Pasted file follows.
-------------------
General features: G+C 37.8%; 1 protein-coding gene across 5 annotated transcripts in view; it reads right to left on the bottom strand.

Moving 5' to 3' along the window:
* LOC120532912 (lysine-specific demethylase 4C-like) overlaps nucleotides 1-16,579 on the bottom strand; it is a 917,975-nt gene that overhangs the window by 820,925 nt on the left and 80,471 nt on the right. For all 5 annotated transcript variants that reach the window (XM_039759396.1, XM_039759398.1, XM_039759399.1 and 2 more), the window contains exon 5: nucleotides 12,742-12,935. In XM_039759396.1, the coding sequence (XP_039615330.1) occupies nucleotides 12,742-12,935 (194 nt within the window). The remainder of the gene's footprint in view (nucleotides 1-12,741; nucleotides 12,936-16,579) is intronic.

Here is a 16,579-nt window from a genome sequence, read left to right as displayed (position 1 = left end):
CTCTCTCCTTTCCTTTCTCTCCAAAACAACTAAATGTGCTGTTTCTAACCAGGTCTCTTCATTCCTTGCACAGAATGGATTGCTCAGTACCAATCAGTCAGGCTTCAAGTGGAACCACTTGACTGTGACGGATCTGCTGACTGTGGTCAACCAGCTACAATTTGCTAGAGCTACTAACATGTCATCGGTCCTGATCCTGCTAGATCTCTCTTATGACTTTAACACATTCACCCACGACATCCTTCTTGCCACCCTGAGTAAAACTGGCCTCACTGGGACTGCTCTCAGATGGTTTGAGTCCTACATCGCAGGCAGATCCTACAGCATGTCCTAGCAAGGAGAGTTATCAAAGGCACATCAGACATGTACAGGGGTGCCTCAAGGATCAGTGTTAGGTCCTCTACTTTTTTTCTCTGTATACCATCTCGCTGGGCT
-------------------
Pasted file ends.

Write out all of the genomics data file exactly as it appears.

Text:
General features: G+C 37.8%; 1 protein-coding gene across 5 annotated transcripts in view; it reads right to left on the bottom strand.

Moving 5' to 3' along the window:
* LOC120532912 (lysine-specific demethylase 4C-like) overlaps nucleotides 1-16,579 on the bottom strand; it is a 917,975-nt gene that overhangs the window by 820,925 nt on the left and 80,471 nt on the right. For all 5 annotated transcript variants that reach the window (XM_039759396.1, XM_039759398.1, XM_039759399.1 and 2 more), the window contains exon 5: nucleotides 12,742-12,935. In XM_039759396.1, the coding sequence (XP_039615330.1) occupies nucleotides 12,742-12,935 (194 nt within the window). The remainder of the gene's footprint in view (nucleotides 1-12,741; nucleotides 12,936-16,579) is intronic.

Here is a 16,579-nt window from a genome sequence, read left to right as displayed (position 1 = left end):
CTCTCTCCTTTCCTTTCTCTCCAAAACAACTAAATGTGCTGTTTCTAACCAGGTCTCTTCATTCCTTGCACAGAATGGATTGCTCAGTACCAATCAGTCAGGCTTCAAGTGGAACCACTTGACTGTGACGGATCTGCTGACTGTGGTCAACCAGCTACAATTTGCTAGAGCTACTAACATGTCATCGGTCCTGATCCTGCTAGATCTCTCTTATGACTTTAACACATTCACCCACGACATCCTTCTTGCCACCCTGAGTAAAACTGGCCTCACTGGGACTGCTCTCAGATGGTTTGAGTCCTACATCGCAGGCAGATCCTACAGCATGTCCTAGCAAGGAGAGTTATCAAAGGCACATCAGACATGTACAGGGGTGCCTCAAGGATCAGTGTTAGGTCCTCTACTTTTTTTCTCTGTATACCATCTCGCTGGGCT